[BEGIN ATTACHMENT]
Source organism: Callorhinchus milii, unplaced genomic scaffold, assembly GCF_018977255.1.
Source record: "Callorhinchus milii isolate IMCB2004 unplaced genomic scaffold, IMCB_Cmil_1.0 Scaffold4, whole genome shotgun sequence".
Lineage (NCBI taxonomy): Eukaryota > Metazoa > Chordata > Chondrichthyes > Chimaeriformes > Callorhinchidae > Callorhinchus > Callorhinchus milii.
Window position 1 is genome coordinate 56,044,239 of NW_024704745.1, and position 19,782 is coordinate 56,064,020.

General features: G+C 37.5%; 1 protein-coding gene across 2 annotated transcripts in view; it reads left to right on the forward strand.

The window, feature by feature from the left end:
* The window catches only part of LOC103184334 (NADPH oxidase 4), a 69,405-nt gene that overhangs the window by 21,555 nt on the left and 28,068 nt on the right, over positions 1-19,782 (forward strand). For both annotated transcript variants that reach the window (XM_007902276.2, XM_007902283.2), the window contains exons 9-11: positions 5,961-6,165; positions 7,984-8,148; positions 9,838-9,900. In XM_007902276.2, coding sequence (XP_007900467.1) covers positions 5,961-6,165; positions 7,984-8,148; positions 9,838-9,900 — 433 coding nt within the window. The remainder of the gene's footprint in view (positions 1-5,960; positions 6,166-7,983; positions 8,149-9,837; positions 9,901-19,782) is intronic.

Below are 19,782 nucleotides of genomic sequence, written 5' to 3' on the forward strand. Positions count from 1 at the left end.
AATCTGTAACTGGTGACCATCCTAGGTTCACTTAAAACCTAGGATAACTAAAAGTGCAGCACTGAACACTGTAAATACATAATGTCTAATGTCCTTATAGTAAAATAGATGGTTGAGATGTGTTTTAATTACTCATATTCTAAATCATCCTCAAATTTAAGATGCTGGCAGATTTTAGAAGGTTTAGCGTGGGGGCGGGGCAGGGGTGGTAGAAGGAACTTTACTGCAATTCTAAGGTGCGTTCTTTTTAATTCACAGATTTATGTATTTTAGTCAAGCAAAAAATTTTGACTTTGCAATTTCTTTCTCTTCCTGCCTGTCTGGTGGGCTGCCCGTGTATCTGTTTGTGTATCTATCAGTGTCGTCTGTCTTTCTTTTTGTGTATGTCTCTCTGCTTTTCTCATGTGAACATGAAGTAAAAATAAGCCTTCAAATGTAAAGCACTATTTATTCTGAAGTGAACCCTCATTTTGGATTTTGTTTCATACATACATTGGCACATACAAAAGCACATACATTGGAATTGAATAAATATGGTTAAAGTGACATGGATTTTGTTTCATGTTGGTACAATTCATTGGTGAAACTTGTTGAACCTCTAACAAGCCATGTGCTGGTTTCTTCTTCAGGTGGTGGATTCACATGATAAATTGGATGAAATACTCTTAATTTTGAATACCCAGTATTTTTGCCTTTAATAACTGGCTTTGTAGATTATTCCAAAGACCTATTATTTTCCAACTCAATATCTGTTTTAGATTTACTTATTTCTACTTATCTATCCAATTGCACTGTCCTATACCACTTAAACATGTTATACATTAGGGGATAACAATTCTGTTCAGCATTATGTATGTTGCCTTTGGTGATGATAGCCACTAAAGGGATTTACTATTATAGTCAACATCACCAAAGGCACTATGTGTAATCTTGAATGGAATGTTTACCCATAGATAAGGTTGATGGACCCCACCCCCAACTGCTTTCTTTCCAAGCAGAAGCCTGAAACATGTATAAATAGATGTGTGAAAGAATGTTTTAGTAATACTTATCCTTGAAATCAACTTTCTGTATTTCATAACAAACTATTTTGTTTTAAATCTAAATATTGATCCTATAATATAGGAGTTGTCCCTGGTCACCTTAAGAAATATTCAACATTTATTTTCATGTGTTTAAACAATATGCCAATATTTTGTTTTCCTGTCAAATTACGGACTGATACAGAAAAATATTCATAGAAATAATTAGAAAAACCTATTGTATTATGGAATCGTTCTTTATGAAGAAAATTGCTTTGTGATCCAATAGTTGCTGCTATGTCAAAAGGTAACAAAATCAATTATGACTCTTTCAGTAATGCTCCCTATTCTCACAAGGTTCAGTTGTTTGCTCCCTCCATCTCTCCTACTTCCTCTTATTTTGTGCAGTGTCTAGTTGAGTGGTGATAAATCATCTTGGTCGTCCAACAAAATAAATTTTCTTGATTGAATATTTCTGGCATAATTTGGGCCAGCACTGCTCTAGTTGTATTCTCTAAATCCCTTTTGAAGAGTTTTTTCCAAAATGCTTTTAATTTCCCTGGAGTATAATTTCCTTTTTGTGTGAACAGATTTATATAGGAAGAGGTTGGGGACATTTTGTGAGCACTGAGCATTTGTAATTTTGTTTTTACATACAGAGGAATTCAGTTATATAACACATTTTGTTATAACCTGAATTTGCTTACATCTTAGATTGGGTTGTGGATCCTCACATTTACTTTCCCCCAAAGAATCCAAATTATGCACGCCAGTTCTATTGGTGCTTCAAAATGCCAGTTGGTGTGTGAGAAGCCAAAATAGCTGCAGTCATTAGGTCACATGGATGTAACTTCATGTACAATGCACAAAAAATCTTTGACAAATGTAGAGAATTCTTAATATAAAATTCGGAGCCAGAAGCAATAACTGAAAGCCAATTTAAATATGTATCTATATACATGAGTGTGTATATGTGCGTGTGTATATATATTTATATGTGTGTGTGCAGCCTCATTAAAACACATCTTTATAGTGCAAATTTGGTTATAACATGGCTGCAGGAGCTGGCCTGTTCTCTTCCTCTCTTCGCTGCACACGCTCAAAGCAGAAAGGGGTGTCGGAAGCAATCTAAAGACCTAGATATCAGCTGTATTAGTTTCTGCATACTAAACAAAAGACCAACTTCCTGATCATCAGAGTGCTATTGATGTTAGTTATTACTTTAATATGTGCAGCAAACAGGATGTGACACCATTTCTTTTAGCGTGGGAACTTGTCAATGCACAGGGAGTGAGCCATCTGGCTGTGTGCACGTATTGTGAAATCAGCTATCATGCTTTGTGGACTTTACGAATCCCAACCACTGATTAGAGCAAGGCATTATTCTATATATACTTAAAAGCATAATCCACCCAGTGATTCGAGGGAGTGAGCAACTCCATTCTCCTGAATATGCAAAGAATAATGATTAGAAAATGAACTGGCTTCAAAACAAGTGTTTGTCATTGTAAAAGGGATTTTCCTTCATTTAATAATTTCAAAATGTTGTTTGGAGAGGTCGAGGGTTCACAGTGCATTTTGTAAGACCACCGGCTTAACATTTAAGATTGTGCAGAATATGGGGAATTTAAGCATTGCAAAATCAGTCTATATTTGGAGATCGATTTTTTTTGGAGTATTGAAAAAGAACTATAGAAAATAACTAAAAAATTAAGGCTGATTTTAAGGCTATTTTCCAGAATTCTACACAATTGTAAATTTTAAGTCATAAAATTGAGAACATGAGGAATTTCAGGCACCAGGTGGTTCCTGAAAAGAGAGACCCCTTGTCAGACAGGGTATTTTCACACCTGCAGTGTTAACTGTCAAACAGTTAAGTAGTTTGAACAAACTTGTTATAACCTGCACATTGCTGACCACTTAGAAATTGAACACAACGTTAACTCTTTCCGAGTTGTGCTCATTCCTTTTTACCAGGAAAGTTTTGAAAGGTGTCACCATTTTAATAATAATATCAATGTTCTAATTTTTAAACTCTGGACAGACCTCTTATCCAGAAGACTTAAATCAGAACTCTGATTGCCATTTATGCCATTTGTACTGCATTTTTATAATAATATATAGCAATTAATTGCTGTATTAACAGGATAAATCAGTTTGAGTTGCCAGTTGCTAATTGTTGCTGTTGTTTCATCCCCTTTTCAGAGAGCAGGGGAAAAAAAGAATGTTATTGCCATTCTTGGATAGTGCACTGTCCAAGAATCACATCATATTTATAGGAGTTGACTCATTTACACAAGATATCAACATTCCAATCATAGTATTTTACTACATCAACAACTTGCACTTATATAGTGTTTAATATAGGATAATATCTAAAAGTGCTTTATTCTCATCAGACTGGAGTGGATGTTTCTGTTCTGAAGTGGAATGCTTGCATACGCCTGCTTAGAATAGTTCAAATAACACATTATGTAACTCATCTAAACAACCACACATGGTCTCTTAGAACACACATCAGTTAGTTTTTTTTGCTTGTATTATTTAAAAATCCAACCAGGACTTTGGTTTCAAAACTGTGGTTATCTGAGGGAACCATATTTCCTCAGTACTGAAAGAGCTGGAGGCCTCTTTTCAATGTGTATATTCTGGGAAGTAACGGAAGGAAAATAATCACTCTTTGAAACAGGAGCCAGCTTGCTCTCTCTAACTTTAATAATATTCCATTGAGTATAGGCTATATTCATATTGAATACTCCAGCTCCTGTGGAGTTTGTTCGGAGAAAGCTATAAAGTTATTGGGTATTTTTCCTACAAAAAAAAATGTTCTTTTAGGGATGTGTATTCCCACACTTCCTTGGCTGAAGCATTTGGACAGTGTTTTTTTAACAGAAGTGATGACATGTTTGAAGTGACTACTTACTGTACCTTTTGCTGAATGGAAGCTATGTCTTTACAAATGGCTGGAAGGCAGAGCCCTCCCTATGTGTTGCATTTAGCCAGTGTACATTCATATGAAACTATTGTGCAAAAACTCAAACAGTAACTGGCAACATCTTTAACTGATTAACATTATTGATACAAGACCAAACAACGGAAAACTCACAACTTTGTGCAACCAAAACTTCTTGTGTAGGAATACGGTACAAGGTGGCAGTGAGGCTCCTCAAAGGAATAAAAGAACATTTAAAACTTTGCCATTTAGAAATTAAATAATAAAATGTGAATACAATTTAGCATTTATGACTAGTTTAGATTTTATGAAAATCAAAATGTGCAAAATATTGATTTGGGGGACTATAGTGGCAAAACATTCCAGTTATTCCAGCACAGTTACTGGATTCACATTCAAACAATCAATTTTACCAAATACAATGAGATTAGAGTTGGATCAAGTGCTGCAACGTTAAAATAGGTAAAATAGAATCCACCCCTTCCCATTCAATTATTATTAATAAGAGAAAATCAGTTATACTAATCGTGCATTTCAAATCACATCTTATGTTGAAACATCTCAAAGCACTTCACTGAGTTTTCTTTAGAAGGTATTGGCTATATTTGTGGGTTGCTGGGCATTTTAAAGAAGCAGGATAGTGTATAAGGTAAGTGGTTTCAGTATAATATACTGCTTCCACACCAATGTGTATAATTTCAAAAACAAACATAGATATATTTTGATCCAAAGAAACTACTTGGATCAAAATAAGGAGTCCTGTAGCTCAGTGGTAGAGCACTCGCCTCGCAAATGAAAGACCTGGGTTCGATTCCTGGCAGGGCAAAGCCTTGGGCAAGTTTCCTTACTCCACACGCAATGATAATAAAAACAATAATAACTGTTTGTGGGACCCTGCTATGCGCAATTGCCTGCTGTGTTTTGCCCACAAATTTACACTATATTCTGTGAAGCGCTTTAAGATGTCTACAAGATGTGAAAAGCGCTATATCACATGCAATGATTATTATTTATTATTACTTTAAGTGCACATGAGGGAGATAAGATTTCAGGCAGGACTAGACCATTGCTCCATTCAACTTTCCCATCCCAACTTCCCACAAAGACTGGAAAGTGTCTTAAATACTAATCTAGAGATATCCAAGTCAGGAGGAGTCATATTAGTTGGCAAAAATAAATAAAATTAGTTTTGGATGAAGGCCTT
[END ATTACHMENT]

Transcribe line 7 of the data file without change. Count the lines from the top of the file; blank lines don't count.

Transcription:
* The window catches only part of LOC103184334 (NADPH oxidase 4), a 69,405-nt gene that overhangs the window by 21,555 nt on the left and 28,068 nt on the right, over positions 1-19,782 (forward strand). For both annotated transcript variants that reach the window (XM_007902276.2, XM_007902283.2), the window contains exons 9-11: positions 5,961-6,165; positions 7,984-8,148; positions 9,838-9,900. In XM_007902276.2, coding sequence (XP_007900467.1) covers positions 5,961-6,165; positions 7,984-8,148; positions 9,838-9,900 — 433 coding nt within the window. The remainder of the gene's footprint in view (positions 1-5,960; positions 6,166-7,983; positions 8,149-9,837; positions 9,901-19,782) is intronic.